Course Hero. "Number the Stars Study Guide." Course Hero. 25 Oct. 2017. Web. 17 July 2018. <https://www.coursehero.com/lit/Number-the-Stars/>.
Course Hero. (2017, October 25). Number the Stars Study Guide. In Course Hero. Retrieved July 17, 2018, from https://www.coursehero.com/lit/Number-the-Stars/
(Course Hero, 2017)
Course Hero. "Number the Stars Study Guide." October 25, 2017. Accessed July 17, 2018. https://www.coursehero.com/lit/Number-the-Stars/.
Course Hero, "Number the Stars Study Guide," October 25, 2017, accessed July 17, 2018, https://www.coursehero.com/lit/Number-the-Stars/.
This is a note from the author detailing which parts of the novel are true. Lowry informs readers the inspiration for Annemarie's character was "Annelise Platt, to whom the book is dedicated, who was herself a child in Copenhagen during the long years of German occupation." Lowry said she was moved and very interested by Annelise's descriptions of the suffering and sacrifices her family and neighbors endured during the German Occupation in Denmark and by Platt's descriptions of the heroism of the people of Denmark during that time. What Annelise Platt told Lowry was her inspiration for writing Number the Stars. Lowry details the aspects of the reality of the story setting, the deprivations, and the Danish devotion to their king. She also discusses the reasons behind the quick Danish surrender to the Nazis and notes the truth about the Danes' feeling they were all King Christian's bodyguards is true as well.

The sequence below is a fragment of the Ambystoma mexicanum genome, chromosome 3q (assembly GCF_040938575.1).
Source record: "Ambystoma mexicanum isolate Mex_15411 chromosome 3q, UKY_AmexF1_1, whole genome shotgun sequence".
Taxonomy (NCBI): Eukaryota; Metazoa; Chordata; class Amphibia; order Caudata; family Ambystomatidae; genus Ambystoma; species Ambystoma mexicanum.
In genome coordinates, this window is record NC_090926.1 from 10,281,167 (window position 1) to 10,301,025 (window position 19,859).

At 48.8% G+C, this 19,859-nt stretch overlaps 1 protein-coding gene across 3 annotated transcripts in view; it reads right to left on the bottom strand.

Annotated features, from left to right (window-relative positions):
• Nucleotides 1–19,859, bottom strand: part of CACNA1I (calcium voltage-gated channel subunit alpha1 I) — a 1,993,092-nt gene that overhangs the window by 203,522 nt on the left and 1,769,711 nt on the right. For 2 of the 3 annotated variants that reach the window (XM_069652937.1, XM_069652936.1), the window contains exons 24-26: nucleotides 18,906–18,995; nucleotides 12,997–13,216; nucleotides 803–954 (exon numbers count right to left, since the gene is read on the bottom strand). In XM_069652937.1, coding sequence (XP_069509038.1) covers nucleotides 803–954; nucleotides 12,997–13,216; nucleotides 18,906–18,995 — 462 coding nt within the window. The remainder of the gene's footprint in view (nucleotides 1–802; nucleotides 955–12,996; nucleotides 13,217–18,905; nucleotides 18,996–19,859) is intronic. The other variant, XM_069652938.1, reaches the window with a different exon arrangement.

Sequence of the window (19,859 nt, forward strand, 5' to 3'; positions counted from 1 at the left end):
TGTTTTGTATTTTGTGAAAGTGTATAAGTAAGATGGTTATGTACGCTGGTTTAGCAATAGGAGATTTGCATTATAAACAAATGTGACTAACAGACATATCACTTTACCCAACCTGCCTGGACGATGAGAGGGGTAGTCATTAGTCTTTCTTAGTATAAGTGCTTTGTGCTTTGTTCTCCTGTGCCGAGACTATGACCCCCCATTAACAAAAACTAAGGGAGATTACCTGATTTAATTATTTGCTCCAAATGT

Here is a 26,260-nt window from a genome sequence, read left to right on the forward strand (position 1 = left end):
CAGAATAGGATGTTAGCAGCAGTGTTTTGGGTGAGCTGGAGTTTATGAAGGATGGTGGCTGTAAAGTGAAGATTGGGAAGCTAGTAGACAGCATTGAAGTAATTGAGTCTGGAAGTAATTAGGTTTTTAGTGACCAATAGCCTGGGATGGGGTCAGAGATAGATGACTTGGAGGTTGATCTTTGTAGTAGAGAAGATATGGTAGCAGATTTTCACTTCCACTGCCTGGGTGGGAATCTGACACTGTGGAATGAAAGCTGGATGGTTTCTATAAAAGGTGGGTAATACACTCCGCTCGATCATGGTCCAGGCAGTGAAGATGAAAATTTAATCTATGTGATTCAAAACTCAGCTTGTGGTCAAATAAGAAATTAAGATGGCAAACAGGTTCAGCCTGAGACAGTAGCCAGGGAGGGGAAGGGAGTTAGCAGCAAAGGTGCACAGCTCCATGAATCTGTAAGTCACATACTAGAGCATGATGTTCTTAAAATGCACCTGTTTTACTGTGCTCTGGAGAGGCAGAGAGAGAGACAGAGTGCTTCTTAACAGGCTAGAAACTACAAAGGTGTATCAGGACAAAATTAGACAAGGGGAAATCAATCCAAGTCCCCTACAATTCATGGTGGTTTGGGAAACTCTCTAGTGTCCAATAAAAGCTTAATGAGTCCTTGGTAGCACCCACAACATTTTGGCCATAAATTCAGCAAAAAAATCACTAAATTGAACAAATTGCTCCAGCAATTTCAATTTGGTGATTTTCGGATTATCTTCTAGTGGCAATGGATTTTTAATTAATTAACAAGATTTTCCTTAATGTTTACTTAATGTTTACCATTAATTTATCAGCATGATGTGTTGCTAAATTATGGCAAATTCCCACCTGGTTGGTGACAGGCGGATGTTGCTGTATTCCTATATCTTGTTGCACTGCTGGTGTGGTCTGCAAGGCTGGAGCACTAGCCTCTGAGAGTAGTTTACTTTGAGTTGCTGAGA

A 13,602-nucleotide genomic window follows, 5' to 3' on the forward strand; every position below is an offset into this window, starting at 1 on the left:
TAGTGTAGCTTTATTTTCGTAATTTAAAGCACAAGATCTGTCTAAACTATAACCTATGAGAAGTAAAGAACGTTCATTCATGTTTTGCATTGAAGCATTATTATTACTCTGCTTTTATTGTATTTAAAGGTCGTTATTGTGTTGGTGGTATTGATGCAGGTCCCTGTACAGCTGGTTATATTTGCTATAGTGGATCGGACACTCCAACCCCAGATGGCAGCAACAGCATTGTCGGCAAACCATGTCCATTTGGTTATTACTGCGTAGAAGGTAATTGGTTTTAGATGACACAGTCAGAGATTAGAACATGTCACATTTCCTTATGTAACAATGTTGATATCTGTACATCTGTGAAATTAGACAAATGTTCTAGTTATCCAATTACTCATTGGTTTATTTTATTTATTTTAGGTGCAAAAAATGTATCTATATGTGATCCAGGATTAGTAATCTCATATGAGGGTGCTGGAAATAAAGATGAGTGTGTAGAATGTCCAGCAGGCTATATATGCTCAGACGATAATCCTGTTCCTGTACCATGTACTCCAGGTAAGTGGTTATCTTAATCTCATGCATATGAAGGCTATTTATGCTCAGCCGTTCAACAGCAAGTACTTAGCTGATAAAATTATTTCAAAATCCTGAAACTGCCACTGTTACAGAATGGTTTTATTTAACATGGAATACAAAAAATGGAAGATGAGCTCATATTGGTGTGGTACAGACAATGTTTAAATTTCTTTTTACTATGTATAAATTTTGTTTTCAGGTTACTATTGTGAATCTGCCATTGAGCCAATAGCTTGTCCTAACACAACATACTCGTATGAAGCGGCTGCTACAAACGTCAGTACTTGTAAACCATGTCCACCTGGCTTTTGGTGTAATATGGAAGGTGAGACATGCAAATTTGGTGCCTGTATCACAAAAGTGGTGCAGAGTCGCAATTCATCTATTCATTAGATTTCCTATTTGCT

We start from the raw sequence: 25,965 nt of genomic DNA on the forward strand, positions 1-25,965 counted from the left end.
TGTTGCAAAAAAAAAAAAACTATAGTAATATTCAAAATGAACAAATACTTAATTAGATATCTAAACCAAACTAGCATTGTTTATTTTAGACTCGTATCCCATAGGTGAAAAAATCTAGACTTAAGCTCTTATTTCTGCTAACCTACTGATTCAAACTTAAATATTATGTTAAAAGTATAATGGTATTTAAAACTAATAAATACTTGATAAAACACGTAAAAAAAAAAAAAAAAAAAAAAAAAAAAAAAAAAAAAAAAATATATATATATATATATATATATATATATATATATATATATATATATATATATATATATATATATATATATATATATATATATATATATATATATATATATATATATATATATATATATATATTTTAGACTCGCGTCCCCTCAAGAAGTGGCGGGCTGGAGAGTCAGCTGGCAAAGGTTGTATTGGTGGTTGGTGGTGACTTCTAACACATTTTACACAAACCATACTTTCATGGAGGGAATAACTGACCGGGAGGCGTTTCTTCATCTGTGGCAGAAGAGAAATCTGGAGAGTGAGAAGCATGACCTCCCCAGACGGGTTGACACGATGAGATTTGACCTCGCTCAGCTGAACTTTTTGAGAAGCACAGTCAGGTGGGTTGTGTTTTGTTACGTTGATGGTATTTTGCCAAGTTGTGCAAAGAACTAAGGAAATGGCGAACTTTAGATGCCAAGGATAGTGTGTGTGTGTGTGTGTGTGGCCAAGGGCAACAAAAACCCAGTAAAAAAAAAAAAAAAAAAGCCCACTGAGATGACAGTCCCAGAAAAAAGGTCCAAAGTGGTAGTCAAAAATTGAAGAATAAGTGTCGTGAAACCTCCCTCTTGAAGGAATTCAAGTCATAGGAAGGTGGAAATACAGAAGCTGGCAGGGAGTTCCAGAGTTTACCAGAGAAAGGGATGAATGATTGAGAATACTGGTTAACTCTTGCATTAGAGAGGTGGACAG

The details of the rescue of the Jews are also historically accurate. G.F. Duckwitz, a German diplomat living in Denmark, passed on the warning to the local rabbi that Germans were about to round up Danish Jews on Rosh Hashanah. The rabbi then passed it on to his community. Lowry writes, "[the Jews] fled the first raids. They fled into the arms of the Danes, who took them in, fed them, clothed them, hid them, and helped them along to safety in Sweden."
Lowry further explains the chemical-laden handkerchief was historically accurate as well. Swedish scientists designed it because the Nazis were using dogs to locate Jews hidden on ships. Apparently, the chemists created a powerful powder composed of dried rabbit's blood and cocaine. The cocaine acted to temporarily deaden the sense of smell of the dogs.
The final aspect she addresses is the character of Peter Neilsen. She writes, "I came across an account of a young man named Kim Malthe-Bruun, who was eventually captured and executed by the Nazis when he was only twenty-one years old." She discusses him and includes an excerpt of a letter written by him to his mother the night before he was killed.
Lowry's book relies heavily on historical facts, events, and people. She has taken an episode of hope that occurred during a time of great darkness and written about it. As part of that, Lowry has added a chapter at the close to discuss some of the historical details for readers.